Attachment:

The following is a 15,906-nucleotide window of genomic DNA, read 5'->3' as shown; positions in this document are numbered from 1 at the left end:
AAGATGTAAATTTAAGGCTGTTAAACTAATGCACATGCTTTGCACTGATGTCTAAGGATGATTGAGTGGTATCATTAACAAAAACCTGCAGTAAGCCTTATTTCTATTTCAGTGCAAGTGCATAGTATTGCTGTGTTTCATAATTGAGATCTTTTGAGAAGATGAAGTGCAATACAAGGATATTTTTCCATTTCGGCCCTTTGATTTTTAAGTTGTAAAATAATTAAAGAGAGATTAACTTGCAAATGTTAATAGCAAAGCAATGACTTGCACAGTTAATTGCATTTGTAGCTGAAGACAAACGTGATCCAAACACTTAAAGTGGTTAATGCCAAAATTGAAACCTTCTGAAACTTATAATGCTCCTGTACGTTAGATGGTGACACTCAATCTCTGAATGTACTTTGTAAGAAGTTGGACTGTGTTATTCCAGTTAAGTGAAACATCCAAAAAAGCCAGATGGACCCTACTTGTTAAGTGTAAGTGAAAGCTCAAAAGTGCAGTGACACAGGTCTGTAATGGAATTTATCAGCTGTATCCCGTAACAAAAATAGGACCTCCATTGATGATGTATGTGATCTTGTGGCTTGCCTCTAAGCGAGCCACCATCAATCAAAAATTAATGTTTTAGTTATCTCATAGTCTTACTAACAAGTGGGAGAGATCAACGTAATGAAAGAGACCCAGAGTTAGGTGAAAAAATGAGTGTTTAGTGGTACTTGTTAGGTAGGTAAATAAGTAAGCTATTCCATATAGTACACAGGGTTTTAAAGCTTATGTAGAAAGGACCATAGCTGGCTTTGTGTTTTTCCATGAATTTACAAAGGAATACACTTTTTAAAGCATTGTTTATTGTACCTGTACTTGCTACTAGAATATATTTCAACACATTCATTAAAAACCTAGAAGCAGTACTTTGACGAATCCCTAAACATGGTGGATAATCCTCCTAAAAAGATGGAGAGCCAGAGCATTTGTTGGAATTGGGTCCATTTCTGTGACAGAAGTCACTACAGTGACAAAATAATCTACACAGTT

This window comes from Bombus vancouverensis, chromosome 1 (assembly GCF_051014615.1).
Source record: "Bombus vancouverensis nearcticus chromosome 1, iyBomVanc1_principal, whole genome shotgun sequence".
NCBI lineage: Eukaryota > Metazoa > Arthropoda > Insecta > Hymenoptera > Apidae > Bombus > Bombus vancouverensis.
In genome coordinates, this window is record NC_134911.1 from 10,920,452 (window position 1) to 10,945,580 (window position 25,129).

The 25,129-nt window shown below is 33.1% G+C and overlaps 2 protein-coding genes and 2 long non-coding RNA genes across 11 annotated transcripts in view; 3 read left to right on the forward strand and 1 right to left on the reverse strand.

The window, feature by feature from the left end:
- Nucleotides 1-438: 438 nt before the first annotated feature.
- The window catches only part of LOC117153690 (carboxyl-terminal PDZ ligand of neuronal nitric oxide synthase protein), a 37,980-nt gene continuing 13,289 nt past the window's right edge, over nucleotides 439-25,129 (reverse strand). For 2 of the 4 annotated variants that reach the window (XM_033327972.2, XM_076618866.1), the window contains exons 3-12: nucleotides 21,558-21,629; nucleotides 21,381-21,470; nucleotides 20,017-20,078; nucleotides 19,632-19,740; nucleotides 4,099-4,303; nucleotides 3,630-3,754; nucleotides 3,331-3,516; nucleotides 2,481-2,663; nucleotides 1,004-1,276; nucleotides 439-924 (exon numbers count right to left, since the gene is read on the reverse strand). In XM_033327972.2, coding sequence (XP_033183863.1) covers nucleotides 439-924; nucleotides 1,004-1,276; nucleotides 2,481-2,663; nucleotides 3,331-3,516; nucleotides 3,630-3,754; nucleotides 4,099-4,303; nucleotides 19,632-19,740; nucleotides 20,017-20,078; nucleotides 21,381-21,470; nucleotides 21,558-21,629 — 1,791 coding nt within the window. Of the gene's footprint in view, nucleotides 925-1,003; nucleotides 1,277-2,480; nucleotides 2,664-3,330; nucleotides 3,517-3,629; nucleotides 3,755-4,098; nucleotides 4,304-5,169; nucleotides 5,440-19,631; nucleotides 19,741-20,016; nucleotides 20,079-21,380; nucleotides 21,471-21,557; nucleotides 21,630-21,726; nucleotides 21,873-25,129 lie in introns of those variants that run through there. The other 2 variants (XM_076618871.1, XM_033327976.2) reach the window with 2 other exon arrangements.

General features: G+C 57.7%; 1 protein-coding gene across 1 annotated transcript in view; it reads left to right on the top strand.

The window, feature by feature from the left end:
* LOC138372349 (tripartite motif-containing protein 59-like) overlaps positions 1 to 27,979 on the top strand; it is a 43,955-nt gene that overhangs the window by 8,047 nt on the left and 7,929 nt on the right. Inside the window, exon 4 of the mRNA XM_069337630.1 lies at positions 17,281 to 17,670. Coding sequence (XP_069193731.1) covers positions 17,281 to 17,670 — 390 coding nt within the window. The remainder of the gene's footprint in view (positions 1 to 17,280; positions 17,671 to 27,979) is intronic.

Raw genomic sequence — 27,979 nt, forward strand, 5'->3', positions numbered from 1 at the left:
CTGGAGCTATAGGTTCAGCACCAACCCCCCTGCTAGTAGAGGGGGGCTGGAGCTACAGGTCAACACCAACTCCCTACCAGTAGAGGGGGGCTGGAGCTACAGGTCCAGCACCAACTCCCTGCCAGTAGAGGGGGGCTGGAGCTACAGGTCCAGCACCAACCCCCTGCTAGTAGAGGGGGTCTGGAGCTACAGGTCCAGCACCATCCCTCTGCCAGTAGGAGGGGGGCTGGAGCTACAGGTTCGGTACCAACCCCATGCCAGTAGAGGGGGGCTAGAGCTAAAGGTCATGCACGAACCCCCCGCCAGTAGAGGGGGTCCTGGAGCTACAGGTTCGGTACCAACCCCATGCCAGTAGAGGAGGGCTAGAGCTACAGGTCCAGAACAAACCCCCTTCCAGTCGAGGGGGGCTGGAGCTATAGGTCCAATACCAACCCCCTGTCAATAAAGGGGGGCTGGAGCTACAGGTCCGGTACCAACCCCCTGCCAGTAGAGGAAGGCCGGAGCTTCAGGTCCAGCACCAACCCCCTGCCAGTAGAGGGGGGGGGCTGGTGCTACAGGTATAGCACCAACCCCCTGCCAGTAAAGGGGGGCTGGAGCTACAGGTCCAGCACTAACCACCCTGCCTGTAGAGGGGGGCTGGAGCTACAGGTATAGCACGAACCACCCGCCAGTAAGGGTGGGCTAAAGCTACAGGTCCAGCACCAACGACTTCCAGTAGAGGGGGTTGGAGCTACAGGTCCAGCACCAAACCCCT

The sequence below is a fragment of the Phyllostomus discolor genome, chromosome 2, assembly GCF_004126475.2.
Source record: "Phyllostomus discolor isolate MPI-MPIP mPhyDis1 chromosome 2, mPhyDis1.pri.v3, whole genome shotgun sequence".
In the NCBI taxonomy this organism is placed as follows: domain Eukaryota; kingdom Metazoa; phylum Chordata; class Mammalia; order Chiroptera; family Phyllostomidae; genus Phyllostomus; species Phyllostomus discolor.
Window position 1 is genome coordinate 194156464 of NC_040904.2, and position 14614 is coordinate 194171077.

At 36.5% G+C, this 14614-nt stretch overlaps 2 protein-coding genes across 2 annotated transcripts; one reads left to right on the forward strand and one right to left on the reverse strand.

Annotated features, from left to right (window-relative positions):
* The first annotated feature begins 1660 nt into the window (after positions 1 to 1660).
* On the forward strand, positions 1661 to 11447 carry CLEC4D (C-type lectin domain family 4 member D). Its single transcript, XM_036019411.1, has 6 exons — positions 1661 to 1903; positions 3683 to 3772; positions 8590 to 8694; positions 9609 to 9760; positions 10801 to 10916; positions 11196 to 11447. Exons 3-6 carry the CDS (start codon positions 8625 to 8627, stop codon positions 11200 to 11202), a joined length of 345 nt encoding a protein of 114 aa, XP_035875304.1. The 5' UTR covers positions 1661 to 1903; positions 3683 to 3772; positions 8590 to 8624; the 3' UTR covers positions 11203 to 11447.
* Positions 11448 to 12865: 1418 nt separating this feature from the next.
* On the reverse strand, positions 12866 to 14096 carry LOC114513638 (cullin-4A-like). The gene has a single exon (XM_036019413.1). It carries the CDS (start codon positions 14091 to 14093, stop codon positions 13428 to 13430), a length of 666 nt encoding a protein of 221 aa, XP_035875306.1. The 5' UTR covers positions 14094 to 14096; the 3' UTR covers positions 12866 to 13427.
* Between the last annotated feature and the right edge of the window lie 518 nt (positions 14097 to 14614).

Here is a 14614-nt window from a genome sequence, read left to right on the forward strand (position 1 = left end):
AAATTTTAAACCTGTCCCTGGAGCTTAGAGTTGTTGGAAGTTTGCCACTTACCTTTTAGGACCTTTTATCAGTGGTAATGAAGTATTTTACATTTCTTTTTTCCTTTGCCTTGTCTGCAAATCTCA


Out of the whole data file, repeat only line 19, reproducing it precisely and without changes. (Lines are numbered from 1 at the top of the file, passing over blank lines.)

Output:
Window position 1 is genome coordinate 194156464 of NC_040904.2, and position 14614 is coordinate 194171077.